I Will Build a Wall at the 200 Day Moving Average

Year three of the Trump presidency and there is no wall on the border. There is no fence and there is no physical barrier. And Mexico hasn’t spent any pesos on its future construction, nor has Congress.

Similarly, talk of the S&P 500 bumping up against its 200-day moving average creates the impression that this overlay represents some sort of meaningful barrier or obstacle to the stock market. It does not. The 200-day moving average is neither wall, nor fence, nor physical barrier. It’s just an average price at which the index has closed over the last 200 sessions, roughly equal to ten months worth of activity.

I want to spend a moment teasing out what matters and what doesn’t when it comes to this topic.

The first thing you should know is that whether or not the S&P 500 is above or below the 200-day moving average doesn’t guarantee any particular course of action over the next 1 day, 10 days or two years. There’s no signal there, for if there was, everyone would know exactly what to do upon each cross to the upside or downside.

Second, you can see the market get above the 200-day moving average but do so while the market is still in a downtrend. Or, conversely, you can see the S&P 500 break below the 200-day while it’s still in an uptrend, with a positive slope. Traders who use technicals will be more concerned about the direction of the stock market – the trend – than they will be about some arbitrary average formed over hundreds of days.

There are traders who will use the use 200-day as a signal of bullish or bearishness and they’ll frequently compare it to either a shorter-term time frame (the 50-day, the 10-day) but the shorter the moving average, the more noisy it will be.

There is also something called the exponential moving average, which puts more emphasis on recent activity by more heavily weighting the nearer-term daily closes. But for most people, when they say “the 200-day” they’re referring to the simple, not the exponential.

Another thing worth bringing up is that there are a lot of tourists in this discussion – people without any real knowledge or experience in technical analysis, but a working understanding of how to throw an overlay on a chart. The commentary from these people is not analysis, nor is it helpful.

There is no worthwhile system that will produce satisfactory results from buying above the 200-day and then selling on a cross below, but there is one simple truth about market behavior above and below this imaginary line: Bad things tend to happen more often when the stock market is below. This seems obvious, and it is. When stocks are selling below the levels at which they’ve spent most of a year, people are more nervous and prone to reacting negatively. Volatility, on average, will be elevated when the S&P 500 is spending time below the 200-day, and the major corrections and crashes throughout history have almost all begun from underneath.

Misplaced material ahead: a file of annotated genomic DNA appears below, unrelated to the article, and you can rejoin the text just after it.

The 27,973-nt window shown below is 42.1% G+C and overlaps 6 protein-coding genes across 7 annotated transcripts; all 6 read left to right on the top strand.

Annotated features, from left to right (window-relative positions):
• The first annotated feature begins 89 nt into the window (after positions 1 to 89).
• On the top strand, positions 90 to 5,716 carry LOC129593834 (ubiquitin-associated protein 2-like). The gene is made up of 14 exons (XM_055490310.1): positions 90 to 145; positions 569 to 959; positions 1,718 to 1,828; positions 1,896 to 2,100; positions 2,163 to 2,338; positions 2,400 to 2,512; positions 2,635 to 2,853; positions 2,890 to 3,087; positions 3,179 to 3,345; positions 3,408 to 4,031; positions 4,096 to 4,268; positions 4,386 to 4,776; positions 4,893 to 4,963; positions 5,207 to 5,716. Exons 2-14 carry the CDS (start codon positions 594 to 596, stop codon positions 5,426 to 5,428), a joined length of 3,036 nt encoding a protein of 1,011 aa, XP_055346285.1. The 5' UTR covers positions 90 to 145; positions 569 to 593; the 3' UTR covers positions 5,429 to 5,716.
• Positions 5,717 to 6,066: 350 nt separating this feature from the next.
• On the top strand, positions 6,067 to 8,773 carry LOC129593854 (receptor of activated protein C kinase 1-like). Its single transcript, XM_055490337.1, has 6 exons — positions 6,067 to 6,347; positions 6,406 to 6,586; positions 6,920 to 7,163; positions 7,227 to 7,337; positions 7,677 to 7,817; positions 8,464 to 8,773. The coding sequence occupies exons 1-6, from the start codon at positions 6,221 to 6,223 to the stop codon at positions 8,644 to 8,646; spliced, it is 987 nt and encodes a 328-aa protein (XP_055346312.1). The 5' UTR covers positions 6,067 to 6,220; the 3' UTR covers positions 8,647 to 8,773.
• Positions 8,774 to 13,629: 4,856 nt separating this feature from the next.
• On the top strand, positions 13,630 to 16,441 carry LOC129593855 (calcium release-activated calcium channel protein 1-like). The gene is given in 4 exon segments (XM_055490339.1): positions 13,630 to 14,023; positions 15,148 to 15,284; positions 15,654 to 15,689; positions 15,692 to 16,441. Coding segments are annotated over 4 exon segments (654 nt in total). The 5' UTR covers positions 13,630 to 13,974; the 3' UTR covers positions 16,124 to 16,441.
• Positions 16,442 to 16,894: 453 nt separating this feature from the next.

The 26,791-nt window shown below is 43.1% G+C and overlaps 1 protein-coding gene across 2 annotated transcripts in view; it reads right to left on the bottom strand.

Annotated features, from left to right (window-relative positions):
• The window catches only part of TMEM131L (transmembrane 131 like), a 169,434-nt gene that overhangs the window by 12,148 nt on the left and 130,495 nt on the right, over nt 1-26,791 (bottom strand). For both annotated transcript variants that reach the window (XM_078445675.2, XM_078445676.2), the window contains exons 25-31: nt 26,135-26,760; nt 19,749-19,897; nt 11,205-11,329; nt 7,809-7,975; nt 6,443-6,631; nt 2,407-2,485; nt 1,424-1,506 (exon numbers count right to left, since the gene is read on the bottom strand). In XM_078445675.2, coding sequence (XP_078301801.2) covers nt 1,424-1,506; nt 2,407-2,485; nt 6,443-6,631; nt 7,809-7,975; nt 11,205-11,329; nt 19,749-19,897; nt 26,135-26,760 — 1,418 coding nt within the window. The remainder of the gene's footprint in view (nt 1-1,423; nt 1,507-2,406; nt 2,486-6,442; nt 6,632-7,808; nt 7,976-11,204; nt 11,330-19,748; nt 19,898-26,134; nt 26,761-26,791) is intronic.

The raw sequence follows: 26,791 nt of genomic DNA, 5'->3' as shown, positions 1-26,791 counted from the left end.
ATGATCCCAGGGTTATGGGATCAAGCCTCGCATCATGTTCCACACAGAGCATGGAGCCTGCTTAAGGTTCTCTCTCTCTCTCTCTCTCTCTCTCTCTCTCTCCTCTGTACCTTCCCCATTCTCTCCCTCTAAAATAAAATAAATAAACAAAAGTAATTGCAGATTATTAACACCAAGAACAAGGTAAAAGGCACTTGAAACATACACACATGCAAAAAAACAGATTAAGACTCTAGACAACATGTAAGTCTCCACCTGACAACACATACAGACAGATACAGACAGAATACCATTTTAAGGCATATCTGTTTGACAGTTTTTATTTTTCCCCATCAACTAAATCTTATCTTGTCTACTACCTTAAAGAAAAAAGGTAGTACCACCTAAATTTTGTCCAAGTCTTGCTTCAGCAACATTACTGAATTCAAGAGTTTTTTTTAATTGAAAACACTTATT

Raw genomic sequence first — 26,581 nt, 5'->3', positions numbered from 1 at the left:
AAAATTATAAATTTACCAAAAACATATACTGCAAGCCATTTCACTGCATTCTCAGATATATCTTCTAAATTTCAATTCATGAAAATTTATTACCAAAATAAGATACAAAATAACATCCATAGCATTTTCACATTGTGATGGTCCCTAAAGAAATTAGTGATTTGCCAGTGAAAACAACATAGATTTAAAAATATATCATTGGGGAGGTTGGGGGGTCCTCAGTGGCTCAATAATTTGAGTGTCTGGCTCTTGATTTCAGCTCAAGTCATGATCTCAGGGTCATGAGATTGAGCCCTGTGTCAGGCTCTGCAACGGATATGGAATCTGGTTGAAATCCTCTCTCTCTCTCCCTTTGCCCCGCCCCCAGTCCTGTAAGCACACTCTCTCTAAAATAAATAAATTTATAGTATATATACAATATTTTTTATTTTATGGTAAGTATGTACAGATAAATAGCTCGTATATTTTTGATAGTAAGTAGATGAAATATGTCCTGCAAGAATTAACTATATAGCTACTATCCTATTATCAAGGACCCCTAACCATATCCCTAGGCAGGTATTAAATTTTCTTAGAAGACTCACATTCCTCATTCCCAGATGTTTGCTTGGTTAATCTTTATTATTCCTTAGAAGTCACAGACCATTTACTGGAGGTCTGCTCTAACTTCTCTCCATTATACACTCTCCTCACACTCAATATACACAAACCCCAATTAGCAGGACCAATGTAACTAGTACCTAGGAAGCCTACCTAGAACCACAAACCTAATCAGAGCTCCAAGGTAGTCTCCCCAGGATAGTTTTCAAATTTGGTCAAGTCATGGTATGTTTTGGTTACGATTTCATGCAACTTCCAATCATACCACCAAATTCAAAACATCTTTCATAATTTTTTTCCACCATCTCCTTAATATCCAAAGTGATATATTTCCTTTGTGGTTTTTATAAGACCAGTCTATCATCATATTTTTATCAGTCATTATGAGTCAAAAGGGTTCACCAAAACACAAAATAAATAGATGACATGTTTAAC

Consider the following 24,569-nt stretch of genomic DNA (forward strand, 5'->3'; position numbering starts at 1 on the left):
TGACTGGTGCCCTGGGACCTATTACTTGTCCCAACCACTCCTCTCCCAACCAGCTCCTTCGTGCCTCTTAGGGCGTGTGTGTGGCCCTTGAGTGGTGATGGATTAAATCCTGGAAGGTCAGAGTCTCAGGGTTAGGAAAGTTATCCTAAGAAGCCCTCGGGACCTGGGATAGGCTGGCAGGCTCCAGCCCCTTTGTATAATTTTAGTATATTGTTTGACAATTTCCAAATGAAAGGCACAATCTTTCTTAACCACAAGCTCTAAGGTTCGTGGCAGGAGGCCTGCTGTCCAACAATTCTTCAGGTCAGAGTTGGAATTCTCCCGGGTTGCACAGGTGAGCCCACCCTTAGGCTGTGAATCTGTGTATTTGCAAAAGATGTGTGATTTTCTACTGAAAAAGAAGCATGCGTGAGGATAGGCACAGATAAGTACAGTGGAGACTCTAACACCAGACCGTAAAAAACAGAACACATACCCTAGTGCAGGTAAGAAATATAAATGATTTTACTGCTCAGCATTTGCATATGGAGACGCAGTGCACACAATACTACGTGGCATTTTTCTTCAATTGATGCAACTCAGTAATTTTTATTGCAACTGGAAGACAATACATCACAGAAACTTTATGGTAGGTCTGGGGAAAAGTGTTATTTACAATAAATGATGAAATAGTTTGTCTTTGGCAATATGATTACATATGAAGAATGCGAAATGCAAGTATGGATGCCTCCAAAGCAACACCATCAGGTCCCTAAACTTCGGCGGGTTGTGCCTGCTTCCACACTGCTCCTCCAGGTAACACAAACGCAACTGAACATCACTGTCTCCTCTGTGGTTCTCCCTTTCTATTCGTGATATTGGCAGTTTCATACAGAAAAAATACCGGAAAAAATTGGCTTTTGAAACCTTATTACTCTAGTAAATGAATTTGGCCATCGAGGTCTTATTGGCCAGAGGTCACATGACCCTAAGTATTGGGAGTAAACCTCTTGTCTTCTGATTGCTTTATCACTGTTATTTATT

As Michael wrote in 2015:

When bad things have happened, they tended to do so below the 200-day. Since 1960, 22 of the 25 worst days have occurred below the 200-day moving average. Of the 100 worst single days over the last 55 years, 83 of them happened while stocks were below the 200-day.

When a market spends a considerable amount of time above the 200-day and rarely presses down on it, volatility is dampened and market participants are less nervous as a result. The most recent period to think about would be the summer of 2016 through the winter of 2018, an incredibly smooth ride to the upside without much concern from anyone. You can see this period below:


The last thing I’ll say is that the line moves! Obvious, but important to point out. It is a train track that we are building while the train is running on it, and it reflects where we are and where we’ve been – it is not a window into the future. The 200-day moving average does a great job at describing our current situation and a lousy job describing what things will look like just around the bend. We cannot endlessly extrapolate a trend out into the future when it comes to stock prices because market participants are always worried or excited about tomorrow, and as their attitudes about the future change, the current prices of securities change with them.

We may break the 200-day moving average on the S&P 500 today or tomorrow. Or, we may hit that level and get turned away. Or, perhaps, we break above, get a lot of people excited and then see the breakout become a failed move, which really throws the sentiment of the crowd into a tumult. Each step of the way, there will be people assigning meaning to the meaningless, and signals to the randomness. I hope this explainer enables you to step back from the commentary and think for yourself – a fistful of salt at the ready for any commentary that appears too certain to be true.

Read also:

What You Need to Know About the 200-Day Moving Average (Michael Batnick) 

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